Full Circle is the story of Paul’s journey from novice climber to Mountaineering Instructor. We hope you enjoy it….
A door to another world; an epiphany; a light turned on. I’ve used all the clichés over the years. My lightbulb moment was being taken climbing with the scouts when I was 12. For someone who’d never had anything in particular to focus on climbing was the full package – adventure, glamour, inclusivity and the physical and mental challenge I’d failed to find with traditional team sports.
My world was widened by tales of adventures in remote places. I began to dream even if my initial explorations were rather closer to home. My circle of climbing friends gradually grew and, as birthday presents widened our gear selection, we persuaded parents to take us further afield. They would drop us off at local crags on Saturday and Sunday mornings and pick us up in the evenings. What happened in between was in the lap of the gods. On sunny days we’d fill every moment but we also had a lot of time in the rain huddled under plastic sheets waiting hours for the parent cavalry.
We had our epics and we had our mellow days but we loved it all. In those formative years I developed a long term relationship with both wild places and my friends. We missed a lot of what other teenagers did but didn’t care. We were driven and we were our own self-contained support network. It’s only when I look back years later that I realise how special those times were.
As my group of climbing mates grew we also, ironically, became more exclusive. We’d meet at lunchtimes in school or at each other’s houses to share epic tales from climbing magazines and sometimes our own epic tales. We’d also pour over guidebooks to make over ambitious plans for the coming weekend. Things got easier as our age increased and we were able to travel under our own steam.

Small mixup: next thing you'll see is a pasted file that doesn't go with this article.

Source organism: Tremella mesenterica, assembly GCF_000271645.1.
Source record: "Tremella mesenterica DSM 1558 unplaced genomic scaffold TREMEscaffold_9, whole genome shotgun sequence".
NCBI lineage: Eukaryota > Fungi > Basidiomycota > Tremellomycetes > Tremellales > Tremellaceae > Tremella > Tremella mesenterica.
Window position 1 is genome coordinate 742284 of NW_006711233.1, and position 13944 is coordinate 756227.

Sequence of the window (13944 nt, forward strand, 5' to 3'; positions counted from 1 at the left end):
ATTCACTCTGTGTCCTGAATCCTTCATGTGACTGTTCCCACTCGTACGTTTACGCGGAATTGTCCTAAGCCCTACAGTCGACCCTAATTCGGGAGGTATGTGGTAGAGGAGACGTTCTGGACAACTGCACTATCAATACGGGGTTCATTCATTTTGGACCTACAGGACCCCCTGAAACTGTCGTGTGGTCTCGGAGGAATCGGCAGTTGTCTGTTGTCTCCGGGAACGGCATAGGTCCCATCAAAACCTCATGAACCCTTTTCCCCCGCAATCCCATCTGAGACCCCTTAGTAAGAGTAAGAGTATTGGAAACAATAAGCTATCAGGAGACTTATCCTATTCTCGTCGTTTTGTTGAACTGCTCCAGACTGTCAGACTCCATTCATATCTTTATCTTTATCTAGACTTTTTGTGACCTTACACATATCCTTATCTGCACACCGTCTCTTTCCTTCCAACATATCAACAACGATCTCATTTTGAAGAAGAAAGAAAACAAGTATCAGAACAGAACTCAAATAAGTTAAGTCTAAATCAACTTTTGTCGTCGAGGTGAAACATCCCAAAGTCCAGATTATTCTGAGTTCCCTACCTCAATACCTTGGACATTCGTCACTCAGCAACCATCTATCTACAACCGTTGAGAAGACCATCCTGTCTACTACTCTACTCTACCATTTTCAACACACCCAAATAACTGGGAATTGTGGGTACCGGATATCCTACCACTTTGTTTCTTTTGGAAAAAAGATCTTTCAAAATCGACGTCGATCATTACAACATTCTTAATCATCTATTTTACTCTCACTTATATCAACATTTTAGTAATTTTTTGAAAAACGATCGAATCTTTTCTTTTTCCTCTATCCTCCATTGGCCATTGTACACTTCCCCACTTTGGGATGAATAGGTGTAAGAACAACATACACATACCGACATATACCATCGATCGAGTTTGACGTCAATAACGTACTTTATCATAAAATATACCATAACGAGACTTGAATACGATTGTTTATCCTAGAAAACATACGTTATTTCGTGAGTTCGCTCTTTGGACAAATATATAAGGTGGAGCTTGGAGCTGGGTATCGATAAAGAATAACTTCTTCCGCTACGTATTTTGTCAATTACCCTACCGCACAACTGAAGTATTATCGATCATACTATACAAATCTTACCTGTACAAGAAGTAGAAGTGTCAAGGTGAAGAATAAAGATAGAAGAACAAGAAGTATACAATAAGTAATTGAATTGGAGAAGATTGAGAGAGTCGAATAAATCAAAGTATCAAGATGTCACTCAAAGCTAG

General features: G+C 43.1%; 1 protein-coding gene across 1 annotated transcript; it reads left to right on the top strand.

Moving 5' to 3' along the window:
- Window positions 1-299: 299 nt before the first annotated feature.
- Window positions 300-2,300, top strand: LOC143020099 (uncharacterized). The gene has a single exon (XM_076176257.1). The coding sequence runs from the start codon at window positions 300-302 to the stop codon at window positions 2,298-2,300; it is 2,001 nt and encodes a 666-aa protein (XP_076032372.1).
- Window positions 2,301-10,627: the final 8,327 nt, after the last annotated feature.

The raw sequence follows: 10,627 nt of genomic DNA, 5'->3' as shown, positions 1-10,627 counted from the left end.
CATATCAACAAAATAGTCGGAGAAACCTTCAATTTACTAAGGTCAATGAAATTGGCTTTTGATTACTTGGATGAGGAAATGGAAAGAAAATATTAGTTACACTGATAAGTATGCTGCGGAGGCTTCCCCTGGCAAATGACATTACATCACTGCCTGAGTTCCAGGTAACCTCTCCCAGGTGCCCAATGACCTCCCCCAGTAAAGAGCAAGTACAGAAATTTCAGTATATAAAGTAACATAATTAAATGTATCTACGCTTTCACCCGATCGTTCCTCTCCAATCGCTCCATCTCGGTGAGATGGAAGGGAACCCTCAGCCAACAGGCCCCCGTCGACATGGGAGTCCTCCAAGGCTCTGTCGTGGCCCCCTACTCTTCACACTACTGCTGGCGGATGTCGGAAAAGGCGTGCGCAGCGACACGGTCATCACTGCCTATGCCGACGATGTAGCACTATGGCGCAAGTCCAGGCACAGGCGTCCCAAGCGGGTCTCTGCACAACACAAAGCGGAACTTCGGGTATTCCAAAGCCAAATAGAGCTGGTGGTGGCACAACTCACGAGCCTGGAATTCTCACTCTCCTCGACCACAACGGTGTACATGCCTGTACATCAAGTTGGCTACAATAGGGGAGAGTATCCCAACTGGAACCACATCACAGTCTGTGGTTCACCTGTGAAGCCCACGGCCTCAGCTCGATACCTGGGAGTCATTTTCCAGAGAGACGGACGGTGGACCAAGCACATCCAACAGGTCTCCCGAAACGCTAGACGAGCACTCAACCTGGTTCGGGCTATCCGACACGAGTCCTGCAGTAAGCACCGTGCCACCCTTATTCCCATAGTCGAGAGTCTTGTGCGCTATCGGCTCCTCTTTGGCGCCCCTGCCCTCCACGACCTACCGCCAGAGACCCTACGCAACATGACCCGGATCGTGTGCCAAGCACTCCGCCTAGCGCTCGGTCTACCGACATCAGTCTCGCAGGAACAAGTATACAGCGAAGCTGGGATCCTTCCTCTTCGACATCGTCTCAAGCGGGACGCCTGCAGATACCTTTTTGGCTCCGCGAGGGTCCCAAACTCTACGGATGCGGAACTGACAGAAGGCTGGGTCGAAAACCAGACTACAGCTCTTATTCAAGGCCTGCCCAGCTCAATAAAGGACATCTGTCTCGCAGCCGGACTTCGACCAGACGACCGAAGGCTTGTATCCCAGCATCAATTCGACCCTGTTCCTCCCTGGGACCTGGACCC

Soon we were hitching to outlying Peak District crags, Snowdonia or the Lake District. The Peak still gave the best opportunities for the least amount of effort. We regularly dossed in the Stanage caves or at Stoney Middleton with food taken from our home kitchens. We carried climbing gear in our school bags so we could get on the road as soon as the end of day bell rang. The challenge was to be the first to Stoney with the fire lit.
All this leisure time didn’t leave much time for school work and it came as no surprise, despite being a great disappointment to my parents, when I left school with minimal qualifications. I couldn’t care less as climbing was my only agenda. Now I had freedom and soon I was leading a life similar to what Yvon Chouinard termed the ‘dirtbag climbers’. Hitching the motorway network was my pathway to Snowdonia summers, Scottish winters and the Peak for the in betweens. The seasons dictated the rhythm. Occasionally the need for money raised its head but a short stint in climbing shops or outdoor centres sorted it.
It was an idyllic life but in the back of my mind I knew it wasn’t sustainable long term. Many of the original gritstone dirtbags had pulled it together and were sitting pretty on apprenticeships or having the times of their lives at university. A few times I leafed through university prospectuses’ but there was always new blood to swell the dirtbag ranks.